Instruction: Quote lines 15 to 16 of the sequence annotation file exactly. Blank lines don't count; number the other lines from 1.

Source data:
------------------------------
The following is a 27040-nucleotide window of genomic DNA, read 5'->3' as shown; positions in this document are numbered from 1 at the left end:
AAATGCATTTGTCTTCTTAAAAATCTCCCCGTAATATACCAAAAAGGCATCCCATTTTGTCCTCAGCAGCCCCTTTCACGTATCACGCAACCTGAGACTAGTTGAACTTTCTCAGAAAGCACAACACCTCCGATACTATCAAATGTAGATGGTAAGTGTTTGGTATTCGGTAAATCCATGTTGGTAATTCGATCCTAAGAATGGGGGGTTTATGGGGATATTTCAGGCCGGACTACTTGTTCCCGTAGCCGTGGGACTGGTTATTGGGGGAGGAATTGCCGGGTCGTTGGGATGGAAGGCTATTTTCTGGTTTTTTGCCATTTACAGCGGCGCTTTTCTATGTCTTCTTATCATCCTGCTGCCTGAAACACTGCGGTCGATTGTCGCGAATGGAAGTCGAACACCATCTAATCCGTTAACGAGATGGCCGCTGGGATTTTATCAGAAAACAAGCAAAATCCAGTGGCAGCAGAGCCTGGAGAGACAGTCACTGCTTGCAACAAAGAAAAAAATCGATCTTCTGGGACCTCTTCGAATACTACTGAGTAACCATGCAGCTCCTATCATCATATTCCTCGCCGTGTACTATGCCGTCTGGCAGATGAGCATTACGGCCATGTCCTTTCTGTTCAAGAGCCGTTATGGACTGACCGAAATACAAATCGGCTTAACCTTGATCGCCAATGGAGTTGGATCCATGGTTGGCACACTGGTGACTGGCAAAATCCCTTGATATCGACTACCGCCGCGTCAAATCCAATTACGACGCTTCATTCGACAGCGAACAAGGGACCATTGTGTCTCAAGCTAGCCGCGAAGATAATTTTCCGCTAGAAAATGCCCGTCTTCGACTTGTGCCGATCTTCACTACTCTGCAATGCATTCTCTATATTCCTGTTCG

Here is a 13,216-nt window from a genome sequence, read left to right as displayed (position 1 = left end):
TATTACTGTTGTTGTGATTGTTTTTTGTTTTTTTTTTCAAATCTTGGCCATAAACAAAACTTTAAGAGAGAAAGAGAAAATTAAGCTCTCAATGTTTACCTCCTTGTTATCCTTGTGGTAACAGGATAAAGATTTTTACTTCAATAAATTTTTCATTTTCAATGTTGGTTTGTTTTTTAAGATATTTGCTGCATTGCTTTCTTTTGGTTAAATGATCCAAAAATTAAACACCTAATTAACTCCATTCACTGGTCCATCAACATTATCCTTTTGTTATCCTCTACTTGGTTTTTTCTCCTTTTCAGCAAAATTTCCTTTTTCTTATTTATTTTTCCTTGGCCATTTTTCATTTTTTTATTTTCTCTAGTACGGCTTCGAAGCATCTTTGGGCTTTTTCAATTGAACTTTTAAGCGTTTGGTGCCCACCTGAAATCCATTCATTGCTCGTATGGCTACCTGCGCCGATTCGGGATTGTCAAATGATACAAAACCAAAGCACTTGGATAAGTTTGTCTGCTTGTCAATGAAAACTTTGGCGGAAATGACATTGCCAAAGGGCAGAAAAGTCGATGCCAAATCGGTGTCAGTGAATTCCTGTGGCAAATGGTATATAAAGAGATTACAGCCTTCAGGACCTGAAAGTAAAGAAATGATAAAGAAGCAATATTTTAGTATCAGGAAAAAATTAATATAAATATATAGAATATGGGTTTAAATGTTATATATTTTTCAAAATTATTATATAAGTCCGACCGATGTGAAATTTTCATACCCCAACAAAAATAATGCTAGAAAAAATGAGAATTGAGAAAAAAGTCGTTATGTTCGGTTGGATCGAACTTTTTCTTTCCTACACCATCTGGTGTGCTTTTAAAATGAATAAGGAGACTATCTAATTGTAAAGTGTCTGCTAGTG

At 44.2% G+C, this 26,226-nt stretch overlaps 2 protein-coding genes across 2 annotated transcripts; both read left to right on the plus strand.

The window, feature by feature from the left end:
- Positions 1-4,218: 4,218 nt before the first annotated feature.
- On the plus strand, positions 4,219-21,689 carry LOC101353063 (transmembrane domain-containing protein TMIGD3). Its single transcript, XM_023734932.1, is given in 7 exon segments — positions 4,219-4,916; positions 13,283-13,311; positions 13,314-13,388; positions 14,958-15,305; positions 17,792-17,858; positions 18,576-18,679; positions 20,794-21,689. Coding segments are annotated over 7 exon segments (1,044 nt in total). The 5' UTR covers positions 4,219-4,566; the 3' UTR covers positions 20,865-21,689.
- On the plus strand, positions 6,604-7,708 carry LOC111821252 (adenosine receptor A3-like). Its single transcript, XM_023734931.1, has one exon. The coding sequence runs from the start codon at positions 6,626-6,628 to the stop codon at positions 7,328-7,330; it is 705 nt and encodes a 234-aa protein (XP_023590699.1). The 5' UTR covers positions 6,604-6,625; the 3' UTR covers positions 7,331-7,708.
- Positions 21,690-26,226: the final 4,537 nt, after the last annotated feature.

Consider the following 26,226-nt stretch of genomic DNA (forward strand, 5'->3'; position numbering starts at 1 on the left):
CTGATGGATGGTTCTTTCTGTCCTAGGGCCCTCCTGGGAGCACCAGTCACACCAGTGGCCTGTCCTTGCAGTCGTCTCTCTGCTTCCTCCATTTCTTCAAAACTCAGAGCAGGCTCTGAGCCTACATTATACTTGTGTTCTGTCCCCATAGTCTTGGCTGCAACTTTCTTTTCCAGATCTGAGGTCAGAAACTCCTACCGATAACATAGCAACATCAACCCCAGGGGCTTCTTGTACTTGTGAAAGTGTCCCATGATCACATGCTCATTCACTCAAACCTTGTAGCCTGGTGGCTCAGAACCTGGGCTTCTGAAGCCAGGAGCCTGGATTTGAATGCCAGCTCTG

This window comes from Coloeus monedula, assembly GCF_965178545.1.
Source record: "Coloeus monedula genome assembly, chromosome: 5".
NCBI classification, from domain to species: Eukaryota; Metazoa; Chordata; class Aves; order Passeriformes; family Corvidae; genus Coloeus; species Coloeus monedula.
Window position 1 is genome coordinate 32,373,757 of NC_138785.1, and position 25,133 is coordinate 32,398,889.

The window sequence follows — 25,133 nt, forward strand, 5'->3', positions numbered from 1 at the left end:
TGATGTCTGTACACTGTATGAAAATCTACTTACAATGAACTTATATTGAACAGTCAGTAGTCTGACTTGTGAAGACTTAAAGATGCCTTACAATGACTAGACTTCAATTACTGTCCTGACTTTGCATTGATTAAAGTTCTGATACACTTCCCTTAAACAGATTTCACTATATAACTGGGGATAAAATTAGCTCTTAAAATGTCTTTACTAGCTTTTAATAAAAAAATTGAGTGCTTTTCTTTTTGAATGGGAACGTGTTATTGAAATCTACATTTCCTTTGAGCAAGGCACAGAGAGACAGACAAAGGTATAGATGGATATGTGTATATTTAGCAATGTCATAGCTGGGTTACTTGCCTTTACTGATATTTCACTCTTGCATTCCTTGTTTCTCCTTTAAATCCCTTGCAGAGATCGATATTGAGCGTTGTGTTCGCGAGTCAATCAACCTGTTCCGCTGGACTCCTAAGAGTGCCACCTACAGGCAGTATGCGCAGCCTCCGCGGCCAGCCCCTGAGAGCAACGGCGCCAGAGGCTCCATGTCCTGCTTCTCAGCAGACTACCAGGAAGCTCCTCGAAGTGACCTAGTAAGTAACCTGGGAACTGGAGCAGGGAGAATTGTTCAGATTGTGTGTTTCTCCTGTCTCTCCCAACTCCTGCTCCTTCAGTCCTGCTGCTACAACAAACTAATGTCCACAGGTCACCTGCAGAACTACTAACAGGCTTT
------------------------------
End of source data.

NCBI classification, from domain to species: Eukaryota; Metazoa; Chordata; class Aves; order Passeriformes; family Corvidae; genus Coloeus; species Coloeus monedula.
Window position 1 is genome coordinate 32,373,757 of NC_138785.1, and position 25,133 is coordinate 32,398,889.